Cryptopals challenge 8: Detect ECB mode encryption

This is my write up of the eighth Cryptopals challenge, using Python3 as my language of choice. The challenge:

Detect AES in ECB mode

In this file are a bunch of hex-encoded ciphertexts.

One of them has been encrypted with ECB.

Detect it.

Remember that the problem with ECB is that it is stateless and deterministic; the same 16 byte plaintext block will always produce the same 16 byte ciphertext.

Wikipedia provides the bulk of the background knowledge we need to understand how to solve this challenge:

The simplest of the encryption modes is the Electronic Codebook (ECB) mode (named after conventional physical codebooks). The message is divided into blocks, and each block is encrypted separately…

…The disadvantage of this method is a lack of diffusion. Because ECB encrypts identical plaintext blocks into identical ciphertext blocks, it does not hide data patterns well. In some senses, it doesn’t provide serious message confidentiality, and it is not recommended for use in cryptographic protocols at all.”

It then goes on to show this image, which is the standard image that is shown to demonstrate that ECB can reveal patterns:

With this knowledge, a solution can be found by: 1) reading/decoding the data from the file; 2) Group the data into 16 byte chunks and count any repeating chunks; 3) Select the ciphertext with the most repetitions.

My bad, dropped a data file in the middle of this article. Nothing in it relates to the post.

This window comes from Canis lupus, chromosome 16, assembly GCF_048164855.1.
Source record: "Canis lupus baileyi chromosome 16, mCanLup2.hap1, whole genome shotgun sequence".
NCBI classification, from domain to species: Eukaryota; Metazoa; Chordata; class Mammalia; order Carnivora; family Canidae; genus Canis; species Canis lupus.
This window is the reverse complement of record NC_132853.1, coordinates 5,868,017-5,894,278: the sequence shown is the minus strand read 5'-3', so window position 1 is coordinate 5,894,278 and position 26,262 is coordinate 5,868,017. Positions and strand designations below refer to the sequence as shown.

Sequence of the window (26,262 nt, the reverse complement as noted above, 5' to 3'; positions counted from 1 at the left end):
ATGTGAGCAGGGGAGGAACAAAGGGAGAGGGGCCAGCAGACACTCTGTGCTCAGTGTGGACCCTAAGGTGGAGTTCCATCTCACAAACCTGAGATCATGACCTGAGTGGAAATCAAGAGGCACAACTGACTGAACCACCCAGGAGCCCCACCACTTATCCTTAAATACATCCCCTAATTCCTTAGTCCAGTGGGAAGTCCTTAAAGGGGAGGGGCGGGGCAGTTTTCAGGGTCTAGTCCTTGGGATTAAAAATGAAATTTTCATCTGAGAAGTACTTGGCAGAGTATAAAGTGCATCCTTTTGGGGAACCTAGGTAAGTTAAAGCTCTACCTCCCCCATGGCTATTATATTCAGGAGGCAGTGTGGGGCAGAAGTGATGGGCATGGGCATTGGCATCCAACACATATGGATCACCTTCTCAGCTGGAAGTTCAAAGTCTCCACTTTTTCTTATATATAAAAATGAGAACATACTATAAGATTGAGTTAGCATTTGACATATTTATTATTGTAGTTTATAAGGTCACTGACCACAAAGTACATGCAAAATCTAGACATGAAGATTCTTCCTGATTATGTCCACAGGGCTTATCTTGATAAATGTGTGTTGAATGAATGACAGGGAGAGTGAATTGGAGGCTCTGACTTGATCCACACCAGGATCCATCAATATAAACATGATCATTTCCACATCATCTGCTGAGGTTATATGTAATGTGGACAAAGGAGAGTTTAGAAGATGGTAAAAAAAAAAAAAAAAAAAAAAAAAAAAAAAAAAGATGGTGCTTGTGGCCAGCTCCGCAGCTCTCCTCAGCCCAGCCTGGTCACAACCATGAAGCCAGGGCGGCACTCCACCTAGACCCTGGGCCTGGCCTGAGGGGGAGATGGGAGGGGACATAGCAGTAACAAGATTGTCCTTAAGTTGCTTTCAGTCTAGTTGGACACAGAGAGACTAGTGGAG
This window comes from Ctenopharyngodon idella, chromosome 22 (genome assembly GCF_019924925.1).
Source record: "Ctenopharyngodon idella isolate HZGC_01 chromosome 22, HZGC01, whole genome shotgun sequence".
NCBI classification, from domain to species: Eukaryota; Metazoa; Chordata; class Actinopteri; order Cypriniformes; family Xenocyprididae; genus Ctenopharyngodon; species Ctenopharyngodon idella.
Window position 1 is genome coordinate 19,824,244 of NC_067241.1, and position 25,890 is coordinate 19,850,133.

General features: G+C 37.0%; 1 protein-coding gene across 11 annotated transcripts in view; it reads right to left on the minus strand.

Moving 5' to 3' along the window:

Read/decode data from the file

>>> ciphertext = [bytes.fromhex(line.strip()) for line in open('8.txt')]

Group the data and count repeating chunks

>>> block_size = 16
>>> chunks = [ciphertext[i:i+block_size] for i in range(0, len(ciphertext), block_size)]

I’ve used code like this in previous challenges, but let me demonstrate it in an easier example, using a cipher that is easier on the eyes than the actual encrypted data, and using a block size of two. The idea is to traverse the entire string and break the string up into block size-sized chunks:

>>> example_cipher = '0123456789'
>>> size = 2
>>> for i in range(0, len(example_cipher), size):
...     example_cipher[i:i+size]

Hopefully that is easier to see. Now to count the patterns in the ciphertext.

>>> number_of_repetitions = len(chunks) - len(set(chunks))

The set() function will take my list of chunks and remove duplicate values, so I will take the length of that set() object and subtract it from the total number of chunks to determine the number of repeating chunks. Once again, here is a contrived example that may be easier to visualize:

>>> l = [1,1,1,1,2,2,3,4,5,6]
>>> len(l)
>>> set(l)
{1, 2, 3, 4, 5, 6}
>>> len(set(l))
>>> len(l) - len(set(l))

So in this example, I have four repetitions.

Putting it all together and selecting the ciphertext with the most repetitions

When I read the file I store the ciphertexts in a list. When I count the repetitions, I go through that list, cipher by cipher, sending the cipher to the function that identifies repeating blocks. That function returns the cipher and number of repetitions in a dictionary, which I then put into a list. Once all ciphers have been sent through the function, I sort the list by the dictionary key ‘repetitions’ that has largest number value:

most_repetitions = sorted(repetitions, key=lambda x: x['repetitions'], reverse=True)[0]

Here is what my solution looks like:

I also created a tool that uses this code, but also adds in options to specify data from a file and apply your choice of decoding to the encrypted data. The tool,, is located on my GitHub.

Example usage to examine an encrypted file (8.txt), line by line, that has been hex encoded:

C:\crypto_tools>python3 -f 8.txt -x -l
Ciphertext: b'\xd8\x80a\x97@\xa8\xa1\x9bx@'...
Repeating Blocks: 3
Line number: 133

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